Canadians and Americans share the closest energy relationship in the world. Canada is the leading and most secure, reliable, and competitive energy supplier to the United States, including crude oil and refined petroleum products, natural gas, electricity, coal and uranium. Canada also imports a significant amount of energy from the US, particularly electricity and natural gas.
In 2011, Canada’s energy exports were valued at US$120 billion (CAN$119 billion), with virtually all (90%) of it going to the US. In addition, Canada:
Like natural gas, there is significant two-way trade in electricity between Canada and the US. The Canada and US electricity grid is deeply integrated with more than 30 major transmission interties connecting all Canadian provinces to neighbouring US states, except Nova Scotia, PEI, and Newfoundland.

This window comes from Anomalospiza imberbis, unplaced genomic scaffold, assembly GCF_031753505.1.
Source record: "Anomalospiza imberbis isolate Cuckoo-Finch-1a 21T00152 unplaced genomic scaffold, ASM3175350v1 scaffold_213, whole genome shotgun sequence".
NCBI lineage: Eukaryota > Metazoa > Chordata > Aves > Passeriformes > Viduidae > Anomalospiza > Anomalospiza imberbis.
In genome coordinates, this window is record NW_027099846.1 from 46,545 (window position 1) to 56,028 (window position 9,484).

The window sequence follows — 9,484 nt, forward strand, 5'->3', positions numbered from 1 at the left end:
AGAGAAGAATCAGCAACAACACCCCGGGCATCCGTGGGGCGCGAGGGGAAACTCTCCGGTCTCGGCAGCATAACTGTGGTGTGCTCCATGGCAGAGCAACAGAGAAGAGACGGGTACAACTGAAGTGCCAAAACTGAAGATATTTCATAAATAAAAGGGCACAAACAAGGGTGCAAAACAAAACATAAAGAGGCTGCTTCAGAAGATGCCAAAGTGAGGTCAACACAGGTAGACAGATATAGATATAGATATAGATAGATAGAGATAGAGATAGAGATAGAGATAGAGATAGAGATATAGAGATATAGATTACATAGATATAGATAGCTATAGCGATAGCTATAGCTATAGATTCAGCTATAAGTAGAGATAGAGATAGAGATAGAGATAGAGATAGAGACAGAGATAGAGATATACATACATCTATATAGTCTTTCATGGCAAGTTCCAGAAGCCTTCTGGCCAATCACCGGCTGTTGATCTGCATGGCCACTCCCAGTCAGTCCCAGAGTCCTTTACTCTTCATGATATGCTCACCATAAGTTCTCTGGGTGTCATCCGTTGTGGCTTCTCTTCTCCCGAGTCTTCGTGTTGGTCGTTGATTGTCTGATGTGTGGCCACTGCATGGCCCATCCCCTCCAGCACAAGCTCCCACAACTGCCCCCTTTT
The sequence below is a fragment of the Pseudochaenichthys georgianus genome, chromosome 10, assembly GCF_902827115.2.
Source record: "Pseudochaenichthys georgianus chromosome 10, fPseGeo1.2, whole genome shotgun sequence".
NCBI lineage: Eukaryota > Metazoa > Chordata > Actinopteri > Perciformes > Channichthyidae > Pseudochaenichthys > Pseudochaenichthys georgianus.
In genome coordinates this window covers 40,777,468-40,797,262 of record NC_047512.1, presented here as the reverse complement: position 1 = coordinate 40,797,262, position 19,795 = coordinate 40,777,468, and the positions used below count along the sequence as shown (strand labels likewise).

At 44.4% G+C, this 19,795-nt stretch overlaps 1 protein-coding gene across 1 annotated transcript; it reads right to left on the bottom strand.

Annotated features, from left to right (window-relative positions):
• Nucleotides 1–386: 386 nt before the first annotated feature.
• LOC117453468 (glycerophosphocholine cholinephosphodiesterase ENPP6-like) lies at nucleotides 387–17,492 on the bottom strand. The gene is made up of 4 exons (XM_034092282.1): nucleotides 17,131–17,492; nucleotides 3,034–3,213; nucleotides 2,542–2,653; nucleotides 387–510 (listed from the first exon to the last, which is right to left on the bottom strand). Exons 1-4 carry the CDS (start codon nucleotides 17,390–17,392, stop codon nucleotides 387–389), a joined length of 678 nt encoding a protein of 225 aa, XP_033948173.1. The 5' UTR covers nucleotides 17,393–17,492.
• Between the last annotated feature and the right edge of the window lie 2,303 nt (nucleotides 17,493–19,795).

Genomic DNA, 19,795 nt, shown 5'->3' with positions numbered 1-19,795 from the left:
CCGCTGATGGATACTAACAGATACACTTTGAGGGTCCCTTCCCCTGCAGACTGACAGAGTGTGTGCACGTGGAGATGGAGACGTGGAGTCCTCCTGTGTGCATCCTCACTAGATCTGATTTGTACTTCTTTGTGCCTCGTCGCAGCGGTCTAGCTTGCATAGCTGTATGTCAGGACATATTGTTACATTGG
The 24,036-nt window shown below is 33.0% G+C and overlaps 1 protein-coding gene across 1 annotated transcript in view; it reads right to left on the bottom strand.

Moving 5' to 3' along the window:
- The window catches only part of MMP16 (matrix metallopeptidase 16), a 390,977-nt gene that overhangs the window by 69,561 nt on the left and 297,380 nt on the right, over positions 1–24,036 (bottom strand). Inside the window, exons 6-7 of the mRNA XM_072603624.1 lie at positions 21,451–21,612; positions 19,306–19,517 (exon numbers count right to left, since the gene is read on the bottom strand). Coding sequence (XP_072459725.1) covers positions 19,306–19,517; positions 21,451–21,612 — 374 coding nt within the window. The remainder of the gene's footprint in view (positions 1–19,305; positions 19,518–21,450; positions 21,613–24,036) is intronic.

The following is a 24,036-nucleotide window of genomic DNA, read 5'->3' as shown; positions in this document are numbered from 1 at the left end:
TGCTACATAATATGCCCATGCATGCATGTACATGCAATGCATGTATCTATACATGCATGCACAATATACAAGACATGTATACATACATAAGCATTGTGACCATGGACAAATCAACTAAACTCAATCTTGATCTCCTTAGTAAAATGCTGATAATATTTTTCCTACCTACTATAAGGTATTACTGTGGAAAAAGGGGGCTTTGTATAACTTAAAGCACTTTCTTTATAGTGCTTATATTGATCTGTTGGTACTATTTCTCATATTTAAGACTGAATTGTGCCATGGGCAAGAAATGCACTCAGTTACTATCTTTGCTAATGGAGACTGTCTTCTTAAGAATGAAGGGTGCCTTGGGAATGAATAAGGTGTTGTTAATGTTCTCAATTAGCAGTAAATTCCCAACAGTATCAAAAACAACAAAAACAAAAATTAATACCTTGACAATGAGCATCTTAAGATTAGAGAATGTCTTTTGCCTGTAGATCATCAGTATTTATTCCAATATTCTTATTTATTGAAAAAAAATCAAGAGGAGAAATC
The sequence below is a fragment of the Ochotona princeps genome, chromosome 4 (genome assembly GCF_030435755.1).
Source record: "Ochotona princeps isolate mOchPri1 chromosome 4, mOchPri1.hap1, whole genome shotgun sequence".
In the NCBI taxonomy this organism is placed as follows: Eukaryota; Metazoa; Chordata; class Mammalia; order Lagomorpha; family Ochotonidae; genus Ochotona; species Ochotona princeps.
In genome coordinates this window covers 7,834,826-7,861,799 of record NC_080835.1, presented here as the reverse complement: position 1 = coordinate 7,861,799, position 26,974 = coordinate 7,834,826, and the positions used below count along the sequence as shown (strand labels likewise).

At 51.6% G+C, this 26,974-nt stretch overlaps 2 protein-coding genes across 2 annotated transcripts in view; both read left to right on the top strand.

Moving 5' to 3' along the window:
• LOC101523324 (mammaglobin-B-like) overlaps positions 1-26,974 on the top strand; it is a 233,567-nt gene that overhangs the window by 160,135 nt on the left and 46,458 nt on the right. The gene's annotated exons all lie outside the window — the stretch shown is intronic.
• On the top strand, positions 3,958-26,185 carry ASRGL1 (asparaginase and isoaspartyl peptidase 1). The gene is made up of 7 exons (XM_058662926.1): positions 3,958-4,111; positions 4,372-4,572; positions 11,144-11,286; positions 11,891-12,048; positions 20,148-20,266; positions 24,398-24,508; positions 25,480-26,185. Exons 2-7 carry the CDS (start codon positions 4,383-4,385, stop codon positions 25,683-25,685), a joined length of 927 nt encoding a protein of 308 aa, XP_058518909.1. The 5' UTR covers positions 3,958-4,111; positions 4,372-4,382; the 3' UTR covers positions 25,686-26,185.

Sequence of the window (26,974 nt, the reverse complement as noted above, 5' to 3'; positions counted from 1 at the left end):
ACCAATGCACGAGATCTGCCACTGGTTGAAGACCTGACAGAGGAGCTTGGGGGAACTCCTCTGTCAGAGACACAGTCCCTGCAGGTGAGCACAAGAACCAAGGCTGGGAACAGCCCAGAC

The immense energy relationship is further supported by a highly integrated pipeline system that supports energy security on both sides of the border.
Canada is the world’s 6th largest oil producer. In 2011, Canada’s total oil production was 3 million barrels a day; output is expected to rise further with increased development of oil sands.
Canada’s oil reserves represent a safe, secure and long-term energy supply for North America.
Canada has the world’s third-largest proven reserves (after Saudi Arabia and Venezuela) at 172.8 billion barrels, 168.7 billion of which are in the oil sands. As technology evolves, oil sands reserves could grow even larger, up to an estimated 315 billion barrels. Beyond the oil sands, petroleum development is also taking place in several other parts of Canada, including the north and the Atlantic offshore region.